Tuesday, May 25, 2010

An Answer and an Educational Opportunity

A quick apology if yesterday's mystery photo grossed you out.  It's true -- Colorado potato beetle larvae are pretty darned icky.  But nice work, Leif and Malena.  You know your pests!

Those larvae eventually turn into a full-blown beetle that looks something like the above -- or like this.  These pests are a serious threat: female beetles can lay up to 800 eggs, and both the larvae and the adult beetle feed on the foliage of potato plants, possibly eliminating the entire crop.  There are certain insecticides you can use -- both conventional and organic -- but out here on the farm, we've found the best way to combat the beetles is manually removing them and dunking them in soapy water.  It's time consuming, but luckily we have a lot of willing volunteers with nimble fingers.

Speaking of pest management, Local Food Hub is hosting a workshop on June 10th that can teach you the ins and outs of integrated pest management.  From beetles and moths to pesky weeds, instructors Anthony Flaccavento and Peter Warren (VA Cooperative Extension) will help you manage these pests throughout the season, helping to increase your yield.  Both conventional and organic methods will be discussed.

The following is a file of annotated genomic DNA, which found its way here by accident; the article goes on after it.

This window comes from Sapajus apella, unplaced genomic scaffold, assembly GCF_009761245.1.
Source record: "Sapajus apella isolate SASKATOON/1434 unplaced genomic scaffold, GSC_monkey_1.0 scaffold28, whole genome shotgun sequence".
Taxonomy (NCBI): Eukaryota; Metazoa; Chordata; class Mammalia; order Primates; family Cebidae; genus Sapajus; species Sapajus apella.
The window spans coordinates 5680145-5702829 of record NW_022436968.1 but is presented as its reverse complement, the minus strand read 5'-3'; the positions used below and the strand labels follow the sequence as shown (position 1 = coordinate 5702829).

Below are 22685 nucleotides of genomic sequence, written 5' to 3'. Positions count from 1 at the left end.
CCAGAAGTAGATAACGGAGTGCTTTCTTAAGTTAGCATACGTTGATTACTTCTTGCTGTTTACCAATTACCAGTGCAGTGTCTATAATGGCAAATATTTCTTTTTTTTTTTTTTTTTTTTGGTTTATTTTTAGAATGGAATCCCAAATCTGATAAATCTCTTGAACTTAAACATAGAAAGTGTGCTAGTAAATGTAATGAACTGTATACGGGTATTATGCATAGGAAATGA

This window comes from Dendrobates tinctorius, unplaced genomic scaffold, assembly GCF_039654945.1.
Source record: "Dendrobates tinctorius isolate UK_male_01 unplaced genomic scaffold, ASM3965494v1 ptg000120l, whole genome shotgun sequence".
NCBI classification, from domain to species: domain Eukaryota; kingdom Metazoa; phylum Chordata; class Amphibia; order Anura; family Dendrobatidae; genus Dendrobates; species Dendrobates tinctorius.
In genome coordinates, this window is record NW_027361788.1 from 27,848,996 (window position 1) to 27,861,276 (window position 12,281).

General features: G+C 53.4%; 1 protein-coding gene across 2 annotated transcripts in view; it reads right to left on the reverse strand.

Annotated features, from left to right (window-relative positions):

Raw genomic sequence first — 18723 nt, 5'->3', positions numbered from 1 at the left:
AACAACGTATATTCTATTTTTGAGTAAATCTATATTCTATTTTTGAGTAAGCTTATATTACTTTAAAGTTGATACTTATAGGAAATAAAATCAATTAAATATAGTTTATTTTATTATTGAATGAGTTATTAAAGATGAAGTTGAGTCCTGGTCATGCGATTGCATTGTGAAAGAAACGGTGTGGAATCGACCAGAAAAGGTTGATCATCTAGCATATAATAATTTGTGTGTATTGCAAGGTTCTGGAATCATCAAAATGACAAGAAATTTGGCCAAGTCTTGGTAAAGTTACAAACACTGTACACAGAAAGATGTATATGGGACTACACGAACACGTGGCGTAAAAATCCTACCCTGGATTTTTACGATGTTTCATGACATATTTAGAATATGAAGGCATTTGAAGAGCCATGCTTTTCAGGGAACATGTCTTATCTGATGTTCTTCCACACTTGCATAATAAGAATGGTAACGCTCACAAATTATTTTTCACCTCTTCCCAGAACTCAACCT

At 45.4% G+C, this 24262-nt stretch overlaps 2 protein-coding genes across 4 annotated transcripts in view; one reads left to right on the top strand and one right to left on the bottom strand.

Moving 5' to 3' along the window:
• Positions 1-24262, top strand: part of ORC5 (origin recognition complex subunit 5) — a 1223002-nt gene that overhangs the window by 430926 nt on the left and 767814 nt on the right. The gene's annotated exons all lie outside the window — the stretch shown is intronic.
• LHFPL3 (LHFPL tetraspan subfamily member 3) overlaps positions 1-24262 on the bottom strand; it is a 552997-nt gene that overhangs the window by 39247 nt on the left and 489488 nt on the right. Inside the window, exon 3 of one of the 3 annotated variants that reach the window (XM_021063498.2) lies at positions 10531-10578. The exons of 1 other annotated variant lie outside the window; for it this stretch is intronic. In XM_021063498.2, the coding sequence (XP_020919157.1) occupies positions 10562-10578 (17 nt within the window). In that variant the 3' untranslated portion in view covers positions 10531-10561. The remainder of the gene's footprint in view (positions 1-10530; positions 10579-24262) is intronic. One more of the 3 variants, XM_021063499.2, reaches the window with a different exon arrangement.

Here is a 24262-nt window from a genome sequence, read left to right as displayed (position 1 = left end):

Interested?  Email Marisa for more information (marisa [at] localfoodhub.org) and pricing schedule. If you have specific questions or pests you'd like to talk about, please email us ahead of time so we can make sure to have an answer for you!

Hope you'll consider attending!

1 comment:

  1. Now that we have chickens, I like collecting them and feeding these little buggers to them. The beetles tend to remain motionless for quite a long time after you capture them, so they don't have a chance to get away. The chickens love all forms of these critters.